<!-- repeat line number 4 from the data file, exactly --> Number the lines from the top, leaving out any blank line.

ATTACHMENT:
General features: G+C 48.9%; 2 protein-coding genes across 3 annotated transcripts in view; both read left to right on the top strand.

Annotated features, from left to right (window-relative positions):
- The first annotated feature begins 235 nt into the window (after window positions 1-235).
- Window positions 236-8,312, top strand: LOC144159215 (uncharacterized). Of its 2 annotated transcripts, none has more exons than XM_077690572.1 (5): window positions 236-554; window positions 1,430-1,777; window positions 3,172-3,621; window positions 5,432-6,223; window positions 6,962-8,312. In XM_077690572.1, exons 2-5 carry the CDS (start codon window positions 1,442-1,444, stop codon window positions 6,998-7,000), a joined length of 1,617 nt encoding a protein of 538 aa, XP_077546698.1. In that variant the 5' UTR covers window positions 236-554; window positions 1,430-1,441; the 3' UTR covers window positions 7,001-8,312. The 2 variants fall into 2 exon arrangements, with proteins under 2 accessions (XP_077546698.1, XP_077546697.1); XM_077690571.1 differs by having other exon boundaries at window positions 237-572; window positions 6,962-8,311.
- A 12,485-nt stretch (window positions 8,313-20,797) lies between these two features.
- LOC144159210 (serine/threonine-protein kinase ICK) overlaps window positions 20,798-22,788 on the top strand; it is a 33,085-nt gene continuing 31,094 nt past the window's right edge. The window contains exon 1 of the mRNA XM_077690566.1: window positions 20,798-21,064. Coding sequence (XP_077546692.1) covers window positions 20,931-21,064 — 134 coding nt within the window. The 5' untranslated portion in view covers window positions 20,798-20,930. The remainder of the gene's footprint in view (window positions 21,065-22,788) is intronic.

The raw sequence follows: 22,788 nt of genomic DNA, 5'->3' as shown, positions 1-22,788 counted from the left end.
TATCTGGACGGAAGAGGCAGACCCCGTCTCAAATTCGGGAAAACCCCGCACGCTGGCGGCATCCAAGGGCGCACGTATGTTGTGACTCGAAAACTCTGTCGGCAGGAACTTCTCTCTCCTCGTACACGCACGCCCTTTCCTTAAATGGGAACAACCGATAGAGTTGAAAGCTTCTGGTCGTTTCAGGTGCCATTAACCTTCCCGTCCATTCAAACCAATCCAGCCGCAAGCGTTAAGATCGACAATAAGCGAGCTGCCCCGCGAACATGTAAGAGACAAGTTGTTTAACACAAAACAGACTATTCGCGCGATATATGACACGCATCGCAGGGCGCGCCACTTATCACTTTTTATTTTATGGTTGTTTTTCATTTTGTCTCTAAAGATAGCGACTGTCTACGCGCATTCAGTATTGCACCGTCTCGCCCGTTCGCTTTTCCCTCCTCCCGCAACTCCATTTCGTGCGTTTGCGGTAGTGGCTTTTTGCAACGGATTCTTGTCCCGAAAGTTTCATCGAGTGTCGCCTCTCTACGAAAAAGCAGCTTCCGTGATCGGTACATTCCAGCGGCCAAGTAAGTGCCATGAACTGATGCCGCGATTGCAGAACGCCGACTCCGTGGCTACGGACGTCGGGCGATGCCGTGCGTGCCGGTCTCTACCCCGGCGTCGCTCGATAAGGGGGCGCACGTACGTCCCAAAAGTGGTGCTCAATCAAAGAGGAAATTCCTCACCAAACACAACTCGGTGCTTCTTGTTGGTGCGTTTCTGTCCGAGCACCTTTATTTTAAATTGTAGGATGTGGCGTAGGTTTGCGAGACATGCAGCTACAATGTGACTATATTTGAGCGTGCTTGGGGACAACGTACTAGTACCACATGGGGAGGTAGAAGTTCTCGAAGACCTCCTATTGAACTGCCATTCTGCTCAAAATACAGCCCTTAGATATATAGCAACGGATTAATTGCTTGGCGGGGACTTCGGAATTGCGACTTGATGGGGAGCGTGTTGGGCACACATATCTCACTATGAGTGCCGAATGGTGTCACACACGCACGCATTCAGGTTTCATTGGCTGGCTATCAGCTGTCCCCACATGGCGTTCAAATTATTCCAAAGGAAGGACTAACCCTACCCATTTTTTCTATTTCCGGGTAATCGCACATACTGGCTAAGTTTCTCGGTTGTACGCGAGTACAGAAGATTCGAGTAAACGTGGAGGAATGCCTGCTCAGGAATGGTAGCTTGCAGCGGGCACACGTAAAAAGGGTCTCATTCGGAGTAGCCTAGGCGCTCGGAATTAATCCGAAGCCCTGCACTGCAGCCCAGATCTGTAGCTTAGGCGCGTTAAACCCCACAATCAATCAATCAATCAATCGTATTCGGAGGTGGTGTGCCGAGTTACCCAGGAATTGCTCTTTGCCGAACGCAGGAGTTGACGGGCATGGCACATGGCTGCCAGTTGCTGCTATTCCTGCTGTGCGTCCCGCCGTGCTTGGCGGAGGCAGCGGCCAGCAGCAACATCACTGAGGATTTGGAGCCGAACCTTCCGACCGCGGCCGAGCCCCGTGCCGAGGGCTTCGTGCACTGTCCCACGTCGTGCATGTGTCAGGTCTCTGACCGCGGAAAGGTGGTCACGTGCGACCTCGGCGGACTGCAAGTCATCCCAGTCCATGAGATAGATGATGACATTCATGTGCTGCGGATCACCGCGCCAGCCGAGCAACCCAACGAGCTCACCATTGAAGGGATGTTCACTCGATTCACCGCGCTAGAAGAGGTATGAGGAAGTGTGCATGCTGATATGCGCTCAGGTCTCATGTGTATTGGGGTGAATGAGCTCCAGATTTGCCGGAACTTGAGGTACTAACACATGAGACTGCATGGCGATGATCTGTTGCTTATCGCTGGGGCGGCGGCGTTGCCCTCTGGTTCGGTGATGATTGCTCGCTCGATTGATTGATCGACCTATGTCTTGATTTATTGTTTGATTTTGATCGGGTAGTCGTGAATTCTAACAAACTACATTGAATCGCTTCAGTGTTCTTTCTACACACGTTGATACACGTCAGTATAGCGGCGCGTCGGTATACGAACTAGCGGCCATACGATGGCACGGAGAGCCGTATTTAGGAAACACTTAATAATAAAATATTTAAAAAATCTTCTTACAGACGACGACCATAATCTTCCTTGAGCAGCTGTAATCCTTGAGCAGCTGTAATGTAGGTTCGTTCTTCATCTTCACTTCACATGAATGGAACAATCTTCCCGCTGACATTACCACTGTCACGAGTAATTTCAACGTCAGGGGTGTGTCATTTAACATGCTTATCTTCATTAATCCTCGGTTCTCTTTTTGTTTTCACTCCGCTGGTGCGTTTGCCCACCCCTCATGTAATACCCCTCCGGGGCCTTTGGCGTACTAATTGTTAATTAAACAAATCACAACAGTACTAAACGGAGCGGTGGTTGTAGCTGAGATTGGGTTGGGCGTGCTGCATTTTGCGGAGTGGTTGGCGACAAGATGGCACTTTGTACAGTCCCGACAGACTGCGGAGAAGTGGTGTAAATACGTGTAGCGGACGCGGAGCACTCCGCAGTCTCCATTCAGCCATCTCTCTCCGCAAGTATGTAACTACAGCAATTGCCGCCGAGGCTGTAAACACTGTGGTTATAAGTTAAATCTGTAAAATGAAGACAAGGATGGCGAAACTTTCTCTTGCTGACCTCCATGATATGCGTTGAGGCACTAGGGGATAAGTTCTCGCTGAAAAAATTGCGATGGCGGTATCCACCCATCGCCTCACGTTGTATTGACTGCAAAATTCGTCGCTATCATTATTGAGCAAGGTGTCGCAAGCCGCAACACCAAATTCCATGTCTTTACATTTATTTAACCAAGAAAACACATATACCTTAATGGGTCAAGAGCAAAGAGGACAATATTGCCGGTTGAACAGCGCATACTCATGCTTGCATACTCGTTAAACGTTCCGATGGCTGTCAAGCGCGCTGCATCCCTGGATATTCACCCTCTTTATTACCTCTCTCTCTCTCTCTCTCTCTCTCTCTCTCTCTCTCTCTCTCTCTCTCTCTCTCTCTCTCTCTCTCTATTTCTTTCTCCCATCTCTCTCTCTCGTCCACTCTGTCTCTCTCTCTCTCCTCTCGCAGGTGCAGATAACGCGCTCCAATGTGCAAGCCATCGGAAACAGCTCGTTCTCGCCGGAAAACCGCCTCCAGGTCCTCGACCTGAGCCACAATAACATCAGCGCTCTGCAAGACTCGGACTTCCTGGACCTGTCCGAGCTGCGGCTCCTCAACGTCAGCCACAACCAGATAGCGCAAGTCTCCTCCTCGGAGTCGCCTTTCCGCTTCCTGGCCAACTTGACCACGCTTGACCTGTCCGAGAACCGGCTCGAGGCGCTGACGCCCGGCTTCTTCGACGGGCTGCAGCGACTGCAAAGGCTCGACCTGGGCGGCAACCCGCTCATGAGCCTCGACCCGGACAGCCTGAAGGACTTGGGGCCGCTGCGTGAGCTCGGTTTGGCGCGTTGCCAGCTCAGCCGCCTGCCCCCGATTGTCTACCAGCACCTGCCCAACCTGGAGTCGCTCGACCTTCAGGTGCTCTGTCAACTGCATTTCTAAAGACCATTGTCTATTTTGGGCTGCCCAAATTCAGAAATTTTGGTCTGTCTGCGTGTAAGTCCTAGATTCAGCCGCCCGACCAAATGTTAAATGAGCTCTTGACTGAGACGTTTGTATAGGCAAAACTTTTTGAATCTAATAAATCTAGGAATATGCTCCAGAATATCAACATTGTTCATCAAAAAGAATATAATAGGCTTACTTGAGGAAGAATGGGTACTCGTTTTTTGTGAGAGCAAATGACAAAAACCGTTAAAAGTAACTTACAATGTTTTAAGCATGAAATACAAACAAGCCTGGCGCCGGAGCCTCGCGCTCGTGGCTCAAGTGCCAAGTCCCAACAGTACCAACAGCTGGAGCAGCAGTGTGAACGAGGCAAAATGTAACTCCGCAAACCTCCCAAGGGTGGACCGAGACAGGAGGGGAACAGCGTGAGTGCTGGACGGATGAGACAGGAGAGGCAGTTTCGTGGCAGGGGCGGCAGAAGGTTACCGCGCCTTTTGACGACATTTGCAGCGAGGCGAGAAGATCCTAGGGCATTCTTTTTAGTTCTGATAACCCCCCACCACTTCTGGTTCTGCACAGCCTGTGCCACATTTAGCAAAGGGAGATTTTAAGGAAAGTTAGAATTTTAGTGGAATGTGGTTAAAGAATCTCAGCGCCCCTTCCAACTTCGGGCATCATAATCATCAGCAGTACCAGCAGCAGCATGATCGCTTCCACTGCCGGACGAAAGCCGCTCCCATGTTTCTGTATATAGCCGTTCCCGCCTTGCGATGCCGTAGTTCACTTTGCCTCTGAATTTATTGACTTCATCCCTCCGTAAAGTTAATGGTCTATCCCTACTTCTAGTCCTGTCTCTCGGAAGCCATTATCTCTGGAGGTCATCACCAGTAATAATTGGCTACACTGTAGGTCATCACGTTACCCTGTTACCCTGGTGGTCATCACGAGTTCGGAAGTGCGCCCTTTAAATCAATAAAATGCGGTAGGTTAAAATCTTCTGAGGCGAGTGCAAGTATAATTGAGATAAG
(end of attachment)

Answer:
- Window positions 236-8,312, top strand: LOC144159215 (uncharacterized). Of its 2 annotated transcripts, none has more exons than XM_077690572.1 (5): window positions 236-554; window positions 1,430-1,777; window positions 3,172-3,621; window positions 5,432-6,223; window positions 6,962-8,312. In XM_077690572.1, exons 2-5 carry the CDS (start codon window positions 1,442-1,444, stop codon window positions 6,998-7,000), a joined length of 1,617 nt encoding a protein of 538 aa, XP_077546698.1. In that variant the 5' UTR covers window positions 236-554; window positions 1,430-1,441; the 3' UTR covers window positions 7,001-8,312. The 2 variants fall into 2 exon arrangements, with proteins under 2 accessions (XP_077546698.1, XP_077546697.1); XM_077690571.1 differs by having other exon boundaries at window positions 237-572; window positions 6,962-8,311.